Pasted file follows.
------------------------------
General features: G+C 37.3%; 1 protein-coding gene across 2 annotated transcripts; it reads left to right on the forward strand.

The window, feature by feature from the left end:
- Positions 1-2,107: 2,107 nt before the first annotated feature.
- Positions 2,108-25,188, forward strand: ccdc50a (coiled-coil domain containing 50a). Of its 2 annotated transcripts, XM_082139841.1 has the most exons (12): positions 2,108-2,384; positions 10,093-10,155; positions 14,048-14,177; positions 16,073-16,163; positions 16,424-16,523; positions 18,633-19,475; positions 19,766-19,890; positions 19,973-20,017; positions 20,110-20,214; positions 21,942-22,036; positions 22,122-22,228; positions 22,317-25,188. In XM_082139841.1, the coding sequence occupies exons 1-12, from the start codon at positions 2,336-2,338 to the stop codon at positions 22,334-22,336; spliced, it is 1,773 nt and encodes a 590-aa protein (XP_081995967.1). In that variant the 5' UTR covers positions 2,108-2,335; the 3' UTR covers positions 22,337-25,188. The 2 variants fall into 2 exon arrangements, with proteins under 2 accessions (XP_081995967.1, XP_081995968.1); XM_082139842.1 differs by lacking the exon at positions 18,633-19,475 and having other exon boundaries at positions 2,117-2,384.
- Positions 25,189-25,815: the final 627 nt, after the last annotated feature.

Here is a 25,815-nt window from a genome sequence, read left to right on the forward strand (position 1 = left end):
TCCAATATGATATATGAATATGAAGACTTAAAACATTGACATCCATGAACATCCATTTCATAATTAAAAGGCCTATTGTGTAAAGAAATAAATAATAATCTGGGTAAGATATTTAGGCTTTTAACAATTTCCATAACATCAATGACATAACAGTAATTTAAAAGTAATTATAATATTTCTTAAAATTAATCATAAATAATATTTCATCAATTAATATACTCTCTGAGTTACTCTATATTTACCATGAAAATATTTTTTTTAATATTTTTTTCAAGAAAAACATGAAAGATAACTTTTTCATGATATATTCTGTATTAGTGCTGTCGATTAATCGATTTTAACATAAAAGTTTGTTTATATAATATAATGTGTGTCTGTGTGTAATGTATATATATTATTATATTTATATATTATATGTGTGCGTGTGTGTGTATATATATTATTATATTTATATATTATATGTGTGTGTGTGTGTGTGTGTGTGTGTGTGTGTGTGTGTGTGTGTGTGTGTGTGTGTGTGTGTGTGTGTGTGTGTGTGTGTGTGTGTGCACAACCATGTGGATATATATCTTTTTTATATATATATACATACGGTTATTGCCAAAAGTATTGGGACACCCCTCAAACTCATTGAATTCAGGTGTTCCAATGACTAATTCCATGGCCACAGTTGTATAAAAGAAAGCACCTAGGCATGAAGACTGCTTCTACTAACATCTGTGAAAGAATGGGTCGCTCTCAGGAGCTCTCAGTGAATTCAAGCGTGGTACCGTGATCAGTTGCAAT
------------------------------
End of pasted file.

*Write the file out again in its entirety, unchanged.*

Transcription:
General features: G+C 37.3%; 1 protein-coding gene across 2 annotated transcripts; it reads left to right on the forward strand.

The window, feature by feature from the left end:
- Positions 1-2,107: 2,107 nt before the first annotated feature.
- Positions 2,108-25,188, forward strand: ccdc50a (coiled-coil domain containing 50a). Of its 2 annotated transcripts, XM_082139841.1 has the most exons (12): positions 2,108-2,384; positions 10,093-10,155; positions 14,048-14,177; positions 16,073-16,163; positions 16,424-16,523; positions 18,633-19,475; positions 19,766-19,890; positions 19,973-20,017; positions 20,110-20,214; positions 21,942-22,036; positions 22,122-22,228; positions 22,317-25,188. In XM_082139841.1, the coding sequence occupies exons 1-12, from the start codon at positions 2,336-2,338 to the stop codon at positions 22,334-22,336; spliced, it is 1,773 nt and encodes a 590-aa protein (XP_081995967.1). In that variant the 5' UTR covers positions 2,108-2,335; the 3' UTR covers positions 22,337-25,188. The 2 variants fall into 2 exon arrangements, with proteins under 2 accessions (XP_081995967.1, XP_081995968.1); XM_082139842.1 differs by lacking the exon at positions 18,633-19,475 and having other exon boundaries at positions 2,117-2,384.
- Positions 25,189-25,815: the final 627 nt, after the last annotated feature.

Here is a 25,815-nt window from a genome sequence, read left to right on the forward strand (position 1 = left end):
TCCAATATGATATATGAATATGAAGACTTAAAACATTGACATCCATGAACATCCATTTCATAATTAAAAGGCCTATTGTGTAAAGAAATAAATAATAATCTGGGTAAGATATTTAGGCTTTTAACAATTTCCATAACATCAATGACATAACAGTAATTTAAAAGTAATTATAATATTTCTTAAAATTAATCATAAATAATATTTCATCAATTAATATACTCTCTGAGTTACTCTATATTTACCATGAAAATATTTTTTTTAATATTTTTTTCAAGAAAAACATGAAAGATAACTTTTTCATGATATATTCTGTATTAGTGCTGTCGATTAATCGATTTTAACATAAAAGTTTGTTTATATAATATAATGTGTGTCTGTGTGTAATGTATATATATTATTATATTTATATATTATATGTGTGCGTGTGTGTGTATATATATTATTATATTTATATATTATATGTGTGTGTGTGTGTGTGTGTGTGTGTGTGTGTGTGTGTGTGTGTGTGTGTGTGTGTGTGTGTGTGTGTGTGTGTGTGTGTGTGTGTGCACAACCATGTGGATATATATCTTTTTTATATATATATACATACGGTTATTGCCAAAAGTATTGGGACACCCCTCAAACTCATTGAATTCAGGTGTTCCAATGACTAATTCCATGGCCACAGTTGTATAAAAGAAAGCACCTAGGCATGAAGACTGCTTCTACTAACATCTGTGAAAGAATGGGTCGCTCTCAGGAGCTCTCAGTGAATTCAAGCGTGGTACCGTGATCAGTTGCAAT